I am still angry.

What you did. Oh, what you did. Your choices dug scars the size of channels in my soul. You stole me. My innocence. My wide-eyed trust. My valiant view of life. My bravery. All kidnapped. In the aftermath of the sexual abuse, I hollowed. I believed lies about myself.

  • I am unworthy of being protected.
  • My self-worth = my sexuality, but in the most warped way.

Did you think of these things while you satisfied your base desires? Did you realize you’d destroy a little girl’s kindergarten life? Had you no shame to violate a five-year-old girl for your pleasure? You had so much bravery in your sin, violating me while your mom cooked. No fear. And yet, your actions made me run scared most of my life, always looking around corners, running, running, running afraid a villain would grab me.

You marked me. Ever since your violating act, a mark danced on my forehead for all abusers and violators to see, as if they were black light, and the mark fluorescent. It was a ticket for further predators.

I am still angry. Because when I watched my own daughters turn five years old, I could barely breathe. Such fear. Such sadness. All I wanted to do was protect my girls.

I was so small when you took me into the woods. So incapable of running away. And if I had tried, your hissed words would make me turn around and be re-violated. “We will kill your parents if you tell anyone.” To protect my parents, I kept my mouth shut tight. And I dared not run.

But if I stay camped in the land of vengeance my joy will emaciate. (Click to tweet this). You will have won the conquest.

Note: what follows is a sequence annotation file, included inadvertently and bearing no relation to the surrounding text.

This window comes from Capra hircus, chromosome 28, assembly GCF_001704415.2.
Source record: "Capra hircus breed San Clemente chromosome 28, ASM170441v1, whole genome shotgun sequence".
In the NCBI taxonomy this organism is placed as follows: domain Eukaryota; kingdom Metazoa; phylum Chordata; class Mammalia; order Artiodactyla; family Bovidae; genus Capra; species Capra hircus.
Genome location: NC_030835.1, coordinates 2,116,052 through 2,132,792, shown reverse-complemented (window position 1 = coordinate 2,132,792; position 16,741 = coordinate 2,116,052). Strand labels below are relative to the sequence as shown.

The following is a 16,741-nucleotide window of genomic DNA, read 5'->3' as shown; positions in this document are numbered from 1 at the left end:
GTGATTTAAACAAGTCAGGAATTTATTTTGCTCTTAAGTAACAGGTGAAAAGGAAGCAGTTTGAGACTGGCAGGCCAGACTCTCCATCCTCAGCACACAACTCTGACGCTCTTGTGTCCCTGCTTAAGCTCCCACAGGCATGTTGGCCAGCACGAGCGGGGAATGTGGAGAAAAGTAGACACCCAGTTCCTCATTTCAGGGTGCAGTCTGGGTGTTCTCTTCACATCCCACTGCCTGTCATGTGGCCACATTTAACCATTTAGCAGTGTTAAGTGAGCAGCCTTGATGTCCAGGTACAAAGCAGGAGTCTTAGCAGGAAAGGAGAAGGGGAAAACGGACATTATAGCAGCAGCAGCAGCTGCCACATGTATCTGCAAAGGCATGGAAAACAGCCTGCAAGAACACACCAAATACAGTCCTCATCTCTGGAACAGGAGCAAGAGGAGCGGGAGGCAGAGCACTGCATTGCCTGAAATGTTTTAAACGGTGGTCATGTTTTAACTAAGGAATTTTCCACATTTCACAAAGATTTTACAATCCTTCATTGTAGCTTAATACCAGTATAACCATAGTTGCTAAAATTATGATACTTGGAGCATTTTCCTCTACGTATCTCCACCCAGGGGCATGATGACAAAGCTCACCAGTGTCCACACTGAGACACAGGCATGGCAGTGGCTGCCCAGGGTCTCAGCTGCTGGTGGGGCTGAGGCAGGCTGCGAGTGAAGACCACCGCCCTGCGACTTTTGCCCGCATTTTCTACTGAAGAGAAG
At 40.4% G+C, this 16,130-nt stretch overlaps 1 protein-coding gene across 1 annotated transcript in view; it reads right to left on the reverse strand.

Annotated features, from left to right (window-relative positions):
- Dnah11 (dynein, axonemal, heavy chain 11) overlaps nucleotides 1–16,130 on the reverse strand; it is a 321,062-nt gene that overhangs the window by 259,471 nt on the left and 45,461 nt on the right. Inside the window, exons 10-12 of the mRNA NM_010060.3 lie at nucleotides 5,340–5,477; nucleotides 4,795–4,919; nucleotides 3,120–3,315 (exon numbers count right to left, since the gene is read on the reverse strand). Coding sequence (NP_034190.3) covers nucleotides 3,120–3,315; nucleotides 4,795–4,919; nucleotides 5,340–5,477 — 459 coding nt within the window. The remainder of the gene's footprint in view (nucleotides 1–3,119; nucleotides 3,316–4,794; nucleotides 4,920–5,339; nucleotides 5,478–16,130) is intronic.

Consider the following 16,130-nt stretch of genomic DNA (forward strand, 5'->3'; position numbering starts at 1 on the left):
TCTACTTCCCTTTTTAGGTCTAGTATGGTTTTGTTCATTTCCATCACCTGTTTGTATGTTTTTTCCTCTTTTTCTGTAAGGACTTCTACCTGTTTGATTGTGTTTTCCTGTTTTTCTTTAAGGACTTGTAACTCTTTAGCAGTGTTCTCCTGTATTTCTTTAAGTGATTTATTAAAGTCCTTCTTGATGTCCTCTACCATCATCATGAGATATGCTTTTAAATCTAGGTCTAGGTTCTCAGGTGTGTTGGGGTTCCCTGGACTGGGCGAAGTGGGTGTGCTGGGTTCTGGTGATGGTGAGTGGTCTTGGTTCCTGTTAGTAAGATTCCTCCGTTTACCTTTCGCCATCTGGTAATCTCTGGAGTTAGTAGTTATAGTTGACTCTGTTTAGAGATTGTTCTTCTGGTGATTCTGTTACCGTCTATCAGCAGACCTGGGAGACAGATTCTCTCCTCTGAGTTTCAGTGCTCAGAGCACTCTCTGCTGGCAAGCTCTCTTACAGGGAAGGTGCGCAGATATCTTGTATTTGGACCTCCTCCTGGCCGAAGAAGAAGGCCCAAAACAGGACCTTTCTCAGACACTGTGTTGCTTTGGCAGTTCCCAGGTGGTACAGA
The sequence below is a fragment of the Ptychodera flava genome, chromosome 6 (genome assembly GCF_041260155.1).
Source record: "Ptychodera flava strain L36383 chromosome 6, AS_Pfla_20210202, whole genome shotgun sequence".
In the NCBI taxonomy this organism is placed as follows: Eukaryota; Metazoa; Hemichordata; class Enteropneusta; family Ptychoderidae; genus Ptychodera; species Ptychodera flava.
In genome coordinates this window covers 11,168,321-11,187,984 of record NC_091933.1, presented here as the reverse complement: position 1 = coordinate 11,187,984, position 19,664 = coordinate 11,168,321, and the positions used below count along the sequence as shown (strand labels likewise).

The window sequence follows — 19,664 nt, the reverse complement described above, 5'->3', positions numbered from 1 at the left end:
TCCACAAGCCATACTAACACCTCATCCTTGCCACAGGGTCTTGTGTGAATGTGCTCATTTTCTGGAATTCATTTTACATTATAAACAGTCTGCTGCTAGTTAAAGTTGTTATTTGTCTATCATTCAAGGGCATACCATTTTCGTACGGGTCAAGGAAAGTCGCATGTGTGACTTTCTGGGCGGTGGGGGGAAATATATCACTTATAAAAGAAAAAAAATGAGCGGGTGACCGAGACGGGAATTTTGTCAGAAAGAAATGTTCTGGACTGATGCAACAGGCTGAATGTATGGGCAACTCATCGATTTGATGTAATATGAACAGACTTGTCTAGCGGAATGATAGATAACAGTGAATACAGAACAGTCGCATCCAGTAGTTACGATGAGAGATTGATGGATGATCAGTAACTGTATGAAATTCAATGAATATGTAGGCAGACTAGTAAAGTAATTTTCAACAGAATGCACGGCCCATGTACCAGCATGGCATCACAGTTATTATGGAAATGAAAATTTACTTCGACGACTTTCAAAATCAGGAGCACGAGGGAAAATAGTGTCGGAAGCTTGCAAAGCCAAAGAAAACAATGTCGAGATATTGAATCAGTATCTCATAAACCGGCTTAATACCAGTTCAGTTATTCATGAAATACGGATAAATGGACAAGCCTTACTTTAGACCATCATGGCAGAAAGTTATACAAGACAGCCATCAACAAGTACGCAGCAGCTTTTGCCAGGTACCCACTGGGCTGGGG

You see, I met Jesus when I was fifteen years old, ten years after you scared the hell out of me, five years after my father died. Gentle Jesus found me just in time. Those suicide swirling thoughts had hypercharged my mind. I wondered what in the world I was doing here on this green, green tall-treed earth. Was my purpose to be violated? To be used by others like you two? Or did I have some other unknown purpose.

Under an evergreen tree, the memories of your violation stung my eyes. And yet there, in that sacred place, I met Jesus. He took my sin (oh so many sins, innumerable were/are they) and flung it eastward in a projectile one billions miles away from me. He cleaned me, scrubbed my aching heart, and started me down the painful/beautiful road of healing. He took on my sin and my pain.

He changed my I Was statements into I AM statements.

  • I was molested. I am cherished by God.
  • I was stolen from. I am given everlasting, joyful, abundant life.
  • I was less than.  I am more than I ever thought I’d be.

I am free to forgive you. I am free to look upon you with grace-graced eyes. I am made whole by a holy God. Alleluia!